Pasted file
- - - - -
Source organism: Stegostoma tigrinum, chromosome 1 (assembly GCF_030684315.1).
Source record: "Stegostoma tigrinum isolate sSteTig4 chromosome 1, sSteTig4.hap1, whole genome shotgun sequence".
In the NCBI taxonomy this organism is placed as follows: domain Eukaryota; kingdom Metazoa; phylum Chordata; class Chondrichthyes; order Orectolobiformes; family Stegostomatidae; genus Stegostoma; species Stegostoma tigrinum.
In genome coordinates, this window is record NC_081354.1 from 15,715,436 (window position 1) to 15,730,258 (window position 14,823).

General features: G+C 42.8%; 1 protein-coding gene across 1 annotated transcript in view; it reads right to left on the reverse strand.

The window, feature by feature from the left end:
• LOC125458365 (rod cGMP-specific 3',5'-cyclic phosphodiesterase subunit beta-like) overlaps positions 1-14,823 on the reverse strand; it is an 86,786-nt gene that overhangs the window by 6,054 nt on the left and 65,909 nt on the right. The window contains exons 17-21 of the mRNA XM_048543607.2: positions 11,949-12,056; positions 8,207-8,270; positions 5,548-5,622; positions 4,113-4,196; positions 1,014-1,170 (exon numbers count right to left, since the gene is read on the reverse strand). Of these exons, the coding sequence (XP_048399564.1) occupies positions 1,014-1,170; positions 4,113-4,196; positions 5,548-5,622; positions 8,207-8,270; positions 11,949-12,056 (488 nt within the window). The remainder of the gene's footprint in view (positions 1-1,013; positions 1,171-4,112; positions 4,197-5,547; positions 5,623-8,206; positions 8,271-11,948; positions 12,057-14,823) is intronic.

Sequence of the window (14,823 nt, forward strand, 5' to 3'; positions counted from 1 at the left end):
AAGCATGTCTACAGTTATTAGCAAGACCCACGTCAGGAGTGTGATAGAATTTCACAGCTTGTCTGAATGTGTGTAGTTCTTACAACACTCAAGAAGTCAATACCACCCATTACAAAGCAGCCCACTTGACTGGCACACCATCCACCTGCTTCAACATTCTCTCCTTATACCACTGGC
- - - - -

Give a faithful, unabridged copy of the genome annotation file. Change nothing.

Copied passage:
Source organism: Stegostoma tigrinum, chromosome 1 (assembly GCF_030684315.1).
Source record: "Stegostoma tigrinum isolate sSteTig4 chromosome 1, sSteTig4.hap1, whole genome shotgun sequence".
In the NCBI taxonomy this organism is placed as follows: domain Eukaryota; kingdom Metazoa; phylum Chordata; class Chondrichthyes; order Orectolobiformes; family Stegostomatidae; genus Stegostoma; species Stegostoma tigrinum.
In genome coordinates, this window is record NC_081354.1 from 15,715,436 (window position 1) to 15,730,258 (window position 14,823).

General features: G+C 42.8%; 1 protein-coding gene across 1 annotated transcript in view; it reads right to left on the reverse strand.

The window, feature by feature from the left end:
• LOC125458365 (rod cGMP-specific 3',5'-cyclic phosphodiesterase subunit beta-like) overlaps positions 1-14,823 on the reverse strand; it is an 86,786-nt gene that overhangs the window by 6,054 nt on the left and 65,909 nt on the right. The window contains exons 17-21 of the mRNA XM_048543607.2: positions 11,949-12,056; positions 8,207-8,270; positions 5,548-5,622; positions 4,113-4,196; positions 1,014-1,170 (exon numbers count right to left, since the gene is read on the reverse strand). Of these exons, the coding sequence (XP_048399564.1) occupies positions 1,014-1,170; positions 4,113-4,196; positions 5,548-5,622; positions 8,207-8,270; positions 11,949-12,056 (488 nt within the window). The remainder of the gene's footprint in view (positions 1-1,013; positions 1,171-4,112; positions 4,197-5,547; positions 5,623-8,206; positions 8,271-11,948; positions 12,057-14,823) is intronic.

Sequence of the window (14,823 nt, forward strand, 5' to 3'; positions counted from 1 at the left end):
AAGCATGTCTACAGTTATTAGCAAGACCCACGTCAGGAGTGTGATAGAATTTCACAGCTTGTCTGAATGTGTGTAGTTCTTACAACACTCAAGAAGTCAATACCACCCATTACAAAGCAGCCCACTTGACTGGCACACCATCCACCTGCTTCAACATTCTCTCCTTATACCACTGGC